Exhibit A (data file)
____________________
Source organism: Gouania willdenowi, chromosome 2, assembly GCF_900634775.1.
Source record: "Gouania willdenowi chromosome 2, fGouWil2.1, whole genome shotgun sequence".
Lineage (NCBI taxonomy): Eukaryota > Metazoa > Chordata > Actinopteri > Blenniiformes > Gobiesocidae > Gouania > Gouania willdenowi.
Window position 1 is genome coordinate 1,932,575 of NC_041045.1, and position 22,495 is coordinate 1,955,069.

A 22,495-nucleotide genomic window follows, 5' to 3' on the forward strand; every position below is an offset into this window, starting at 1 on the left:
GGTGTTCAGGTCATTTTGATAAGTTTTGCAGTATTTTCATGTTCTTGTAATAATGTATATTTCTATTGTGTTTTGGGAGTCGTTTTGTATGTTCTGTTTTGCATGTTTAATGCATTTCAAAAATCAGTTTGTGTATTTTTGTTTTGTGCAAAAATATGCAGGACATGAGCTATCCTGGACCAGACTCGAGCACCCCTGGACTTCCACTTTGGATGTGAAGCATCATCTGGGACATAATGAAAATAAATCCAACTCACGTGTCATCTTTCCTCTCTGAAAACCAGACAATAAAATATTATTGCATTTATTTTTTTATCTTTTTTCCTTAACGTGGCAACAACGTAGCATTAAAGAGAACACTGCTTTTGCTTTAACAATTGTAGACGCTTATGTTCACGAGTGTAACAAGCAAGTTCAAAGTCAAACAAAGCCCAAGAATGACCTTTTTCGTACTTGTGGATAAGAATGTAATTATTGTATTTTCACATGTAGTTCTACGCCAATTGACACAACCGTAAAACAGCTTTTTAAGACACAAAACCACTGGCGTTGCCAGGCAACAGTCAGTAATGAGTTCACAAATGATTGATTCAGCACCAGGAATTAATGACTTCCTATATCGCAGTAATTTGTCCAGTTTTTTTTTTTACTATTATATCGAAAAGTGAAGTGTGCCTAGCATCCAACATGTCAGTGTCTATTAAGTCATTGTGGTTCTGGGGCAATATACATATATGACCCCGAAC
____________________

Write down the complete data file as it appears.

Source organism: Gouania willdenowi, chromosome 2, assembly GCF_900634775.1.
Source record: "Gouania willdenowi chromosome 2, fGouWil2.1, whole genome shotgun sequence".
Lineage (NCBI taxonomy): Eukaryota > Metazoa > Chordata > Actinopteri > Blenniiformes > Gobiesocidae > Gouania > Gouania willdenowi.
Window position 1 is genome coordinate 1,932,575 of NC_041045.1, and position 22,495 is coordinate 1,955,069.

A 22,495-nucleotide genomic window follows, 5' to 3' on the forward strand; every position below is an offset into this window, starting at 1 on the left:
GGTGTTCAGGTCATTTTGATAAGTTTTGCAGTATTTTCATGTTCTTGTAATAATGTATATTTCTATTGTGTTTTGGGAGTCGTTTTGTATGTTCTGTTTTGCATGTTTAATGCATTTCAAAAATCAGTTTGTGTATTTTTGTTTTGTGCAAAAATATGCAGGACATGAGCTATCCTGGACCAGACTCGAGCACCCCTGGACTTCCACTTTGGATGTGAAGCATCATCTGGGACATAATGAAAATAAATCCAACTCACGTGTCATCTTTCCTCTCTGAAAACCAGACAATAAAATATTATTGCATTTATTTTTTTATCTTTTTTCCTTAACGTGGCAACAACGTAGCATTAAAGAGAACACTGCTTTTGCTTTAACAATTGTAGACGCTTATGTTCACGAGTGTAACAAGCAAGTTCAAAGTCAAACAAAGCCCAAGAATGACCTTTTTCGTACTTGTGGATAAGAATGTAATTATTGTATTTTCACATGTAGTTCTACGCCAATTGACACAACCGTAAAACAGCTTTTTAAGACACAAAACCACTGGCGTTGCCAGGCAACAGTCAGTAATGAGTTCACAAATGATTGATTCAGCACCAGGAATTAATGACTTCCTATATCGCAGTAATTTGTCCAGTTTTTTTTTTTACTATTATATCGAAAAGTGAAGTGTGCCTAGCATCCAACATGTCAGTGTCTATTAAGTCATTGTGGTTCTGGGGCAATATACATATATGACCCCGAAC